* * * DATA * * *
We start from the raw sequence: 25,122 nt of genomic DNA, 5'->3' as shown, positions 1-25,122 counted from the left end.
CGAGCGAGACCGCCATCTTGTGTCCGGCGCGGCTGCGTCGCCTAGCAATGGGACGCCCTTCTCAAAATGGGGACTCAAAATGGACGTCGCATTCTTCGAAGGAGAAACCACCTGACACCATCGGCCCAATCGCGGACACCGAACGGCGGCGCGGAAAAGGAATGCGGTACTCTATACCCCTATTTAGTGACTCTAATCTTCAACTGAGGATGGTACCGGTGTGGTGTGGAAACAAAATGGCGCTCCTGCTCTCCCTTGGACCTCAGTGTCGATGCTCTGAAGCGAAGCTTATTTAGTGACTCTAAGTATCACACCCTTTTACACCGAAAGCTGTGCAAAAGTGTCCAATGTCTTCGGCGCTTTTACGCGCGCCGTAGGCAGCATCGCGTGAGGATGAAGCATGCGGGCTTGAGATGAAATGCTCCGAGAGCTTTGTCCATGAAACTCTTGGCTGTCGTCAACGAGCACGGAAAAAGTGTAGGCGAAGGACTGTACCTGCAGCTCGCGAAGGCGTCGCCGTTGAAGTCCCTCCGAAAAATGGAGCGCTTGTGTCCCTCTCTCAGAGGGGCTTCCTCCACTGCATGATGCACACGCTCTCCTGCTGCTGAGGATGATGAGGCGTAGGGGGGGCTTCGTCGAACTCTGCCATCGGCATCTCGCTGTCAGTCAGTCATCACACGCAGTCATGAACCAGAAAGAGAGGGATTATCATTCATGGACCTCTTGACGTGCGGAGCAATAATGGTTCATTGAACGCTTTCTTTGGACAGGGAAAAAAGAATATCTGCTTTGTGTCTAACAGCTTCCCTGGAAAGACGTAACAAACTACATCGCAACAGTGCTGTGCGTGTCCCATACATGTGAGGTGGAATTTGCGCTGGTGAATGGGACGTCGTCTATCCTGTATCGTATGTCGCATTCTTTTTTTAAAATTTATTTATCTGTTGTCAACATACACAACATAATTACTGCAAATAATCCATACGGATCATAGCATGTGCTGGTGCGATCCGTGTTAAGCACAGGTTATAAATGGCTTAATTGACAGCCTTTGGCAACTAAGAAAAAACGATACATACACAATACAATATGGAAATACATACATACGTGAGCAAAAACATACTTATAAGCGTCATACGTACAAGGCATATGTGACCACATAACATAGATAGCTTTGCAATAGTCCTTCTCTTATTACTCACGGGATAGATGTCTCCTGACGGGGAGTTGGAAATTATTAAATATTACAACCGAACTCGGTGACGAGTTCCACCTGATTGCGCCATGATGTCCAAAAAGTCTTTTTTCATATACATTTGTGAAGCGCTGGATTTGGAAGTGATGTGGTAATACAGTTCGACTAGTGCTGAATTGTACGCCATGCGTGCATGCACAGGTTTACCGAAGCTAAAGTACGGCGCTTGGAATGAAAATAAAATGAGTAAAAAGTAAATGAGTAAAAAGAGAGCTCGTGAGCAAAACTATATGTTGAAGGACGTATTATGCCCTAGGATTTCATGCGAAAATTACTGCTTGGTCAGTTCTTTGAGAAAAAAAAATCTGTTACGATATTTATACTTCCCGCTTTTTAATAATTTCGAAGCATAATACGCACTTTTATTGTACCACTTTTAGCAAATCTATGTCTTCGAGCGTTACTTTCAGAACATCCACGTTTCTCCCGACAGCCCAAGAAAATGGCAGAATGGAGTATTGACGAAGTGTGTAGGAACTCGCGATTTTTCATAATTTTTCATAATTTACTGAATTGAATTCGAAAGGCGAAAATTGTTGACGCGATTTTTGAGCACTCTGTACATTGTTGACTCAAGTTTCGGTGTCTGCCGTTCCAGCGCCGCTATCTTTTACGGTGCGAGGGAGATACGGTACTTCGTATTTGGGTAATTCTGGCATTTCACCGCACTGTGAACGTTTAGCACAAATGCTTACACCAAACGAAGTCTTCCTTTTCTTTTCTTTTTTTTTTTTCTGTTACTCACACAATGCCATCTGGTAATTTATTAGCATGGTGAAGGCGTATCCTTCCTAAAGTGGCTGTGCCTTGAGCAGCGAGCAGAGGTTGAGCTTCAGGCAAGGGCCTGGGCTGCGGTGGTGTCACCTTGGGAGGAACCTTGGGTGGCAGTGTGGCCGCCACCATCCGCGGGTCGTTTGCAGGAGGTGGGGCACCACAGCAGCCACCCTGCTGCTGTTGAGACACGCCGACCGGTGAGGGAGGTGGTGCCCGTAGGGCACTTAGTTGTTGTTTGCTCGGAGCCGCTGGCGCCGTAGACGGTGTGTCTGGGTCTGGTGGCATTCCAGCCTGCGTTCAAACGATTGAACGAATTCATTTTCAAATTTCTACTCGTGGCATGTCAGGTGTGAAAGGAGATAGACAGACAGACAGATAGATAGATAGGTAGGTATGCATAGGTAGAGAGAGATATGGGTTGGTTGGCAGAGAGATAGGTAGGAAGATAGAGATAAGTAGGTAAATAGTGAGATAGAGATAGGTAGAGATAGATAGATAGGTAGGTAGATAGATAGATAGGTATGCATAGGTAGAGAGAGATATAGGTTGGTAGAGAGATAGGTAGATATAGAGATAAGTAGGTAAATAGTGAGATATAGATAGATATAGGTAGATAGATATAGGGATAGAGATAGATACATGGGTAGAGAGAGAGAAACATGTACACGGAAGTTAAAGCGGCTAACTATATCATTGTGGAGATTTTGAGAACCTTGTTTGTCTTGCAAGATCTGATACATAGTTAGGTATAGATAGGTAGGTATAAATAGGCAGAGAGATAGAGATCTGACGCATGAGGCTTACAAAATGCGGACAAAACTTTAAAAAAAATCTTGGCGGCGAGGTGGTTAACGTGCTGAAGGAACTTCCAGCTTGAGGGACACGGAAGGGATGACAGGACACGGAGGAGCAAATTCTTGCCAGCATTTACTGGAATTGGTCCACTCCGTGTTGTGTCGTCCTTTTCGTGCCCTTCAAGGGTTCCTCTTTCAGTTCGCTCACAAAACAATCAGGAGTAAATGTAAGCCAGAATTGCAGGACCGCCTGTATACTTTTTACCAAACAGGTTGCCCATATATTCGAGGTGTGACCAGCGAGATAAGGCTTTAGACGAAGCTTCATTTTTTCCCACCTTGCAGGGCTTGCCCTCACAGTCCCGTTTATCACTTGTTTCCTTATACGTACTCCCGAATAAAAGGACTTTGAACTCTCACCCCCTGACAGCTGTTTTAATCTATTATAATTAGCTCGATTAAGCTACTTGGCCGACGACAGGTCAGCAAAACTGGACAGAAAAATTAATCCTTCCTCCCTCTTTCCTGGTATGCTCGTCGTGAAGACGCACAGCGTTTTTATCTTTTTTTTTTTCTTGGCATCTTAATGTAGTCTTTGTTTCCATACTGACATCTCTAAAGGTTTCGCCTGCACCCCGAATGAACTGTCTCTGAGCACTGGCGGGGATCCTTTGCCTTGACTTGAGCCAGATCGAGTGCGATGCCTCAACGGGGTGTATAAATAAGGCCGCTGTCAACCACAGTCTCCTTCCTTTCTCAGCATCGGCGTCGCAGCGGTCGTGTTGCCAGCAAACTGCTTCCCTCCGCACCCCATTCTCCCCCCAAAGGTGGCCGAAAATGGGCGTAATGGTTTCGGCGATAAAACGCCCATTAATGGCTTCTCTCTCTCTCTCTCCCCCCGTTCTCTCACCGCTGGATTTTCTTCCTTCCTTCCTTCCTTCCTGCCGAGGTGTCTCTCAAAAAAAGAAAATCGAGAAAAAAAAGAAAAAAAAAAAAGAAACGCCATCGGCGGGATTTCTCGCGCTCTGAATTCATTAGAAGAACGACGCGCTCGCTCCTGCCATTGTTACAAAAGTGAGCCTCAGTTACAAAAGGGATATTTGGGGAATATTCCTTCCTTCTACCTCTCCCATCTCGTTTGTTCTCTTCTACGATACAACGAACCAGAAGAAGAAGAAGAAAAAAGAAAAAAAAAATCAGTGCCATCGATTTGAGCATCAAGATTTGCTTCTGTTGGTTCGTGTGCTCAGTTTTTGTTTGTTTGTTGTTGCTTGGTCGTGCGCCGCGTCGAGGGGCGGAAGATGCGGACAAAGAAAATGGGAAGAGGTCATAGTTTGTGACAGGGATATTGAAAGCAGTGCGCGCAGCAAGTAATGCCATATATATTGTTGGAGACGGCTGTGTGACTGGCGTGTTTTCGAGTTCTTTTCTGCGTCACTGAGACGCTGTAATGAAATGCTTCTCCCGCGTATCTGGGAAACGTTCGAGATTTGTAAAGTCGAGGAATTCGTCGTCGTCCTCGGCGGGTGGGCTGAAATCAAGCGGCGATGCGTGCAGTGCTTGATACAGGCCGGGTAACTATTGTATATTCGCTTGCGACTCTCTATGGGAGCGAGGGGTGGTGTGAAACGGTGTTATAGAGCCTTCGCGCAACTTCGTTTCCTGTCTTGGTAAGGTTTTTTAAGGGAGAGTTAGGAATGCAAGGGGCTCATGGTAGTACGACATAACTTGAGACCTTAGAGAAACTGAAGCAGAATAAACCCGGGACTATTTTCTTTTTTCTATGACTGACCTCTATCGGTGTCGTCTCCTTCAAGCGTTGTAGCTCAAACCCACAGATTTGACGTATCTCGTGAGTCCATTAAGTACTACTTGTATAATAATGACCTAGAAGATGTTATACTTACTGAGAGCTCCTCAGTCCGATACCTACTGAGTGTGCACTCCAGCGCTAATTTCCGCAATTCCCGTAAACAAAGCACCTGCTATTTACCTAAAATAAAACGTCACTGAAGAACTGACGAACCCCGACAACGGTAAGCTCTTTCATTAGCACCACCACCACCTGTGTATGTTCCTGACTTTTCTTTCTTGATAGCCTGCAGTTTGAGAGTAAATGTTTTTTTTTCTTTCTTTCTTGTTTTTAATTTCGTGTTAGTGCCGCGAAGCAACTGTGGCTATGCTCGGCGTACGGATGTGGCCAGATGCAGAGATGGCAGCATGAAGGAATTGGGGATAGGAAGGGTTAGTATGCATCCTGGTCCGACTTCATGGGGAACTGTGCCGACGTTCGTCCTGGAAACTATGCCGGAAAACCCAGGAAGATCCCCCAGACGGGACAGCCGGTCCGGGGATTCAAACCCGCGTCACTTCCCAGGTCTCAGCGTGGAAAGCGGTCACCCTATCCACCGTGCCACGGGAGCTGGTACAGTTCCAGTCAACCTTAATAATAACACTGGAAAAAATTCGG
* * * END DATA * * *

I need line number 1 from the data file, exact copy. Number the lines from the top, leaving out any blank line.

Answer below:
We start from the raw sequence: 25,122 nt of genomic DNA, 5'->3' as shown, positions 1-25,122 counted from the left end.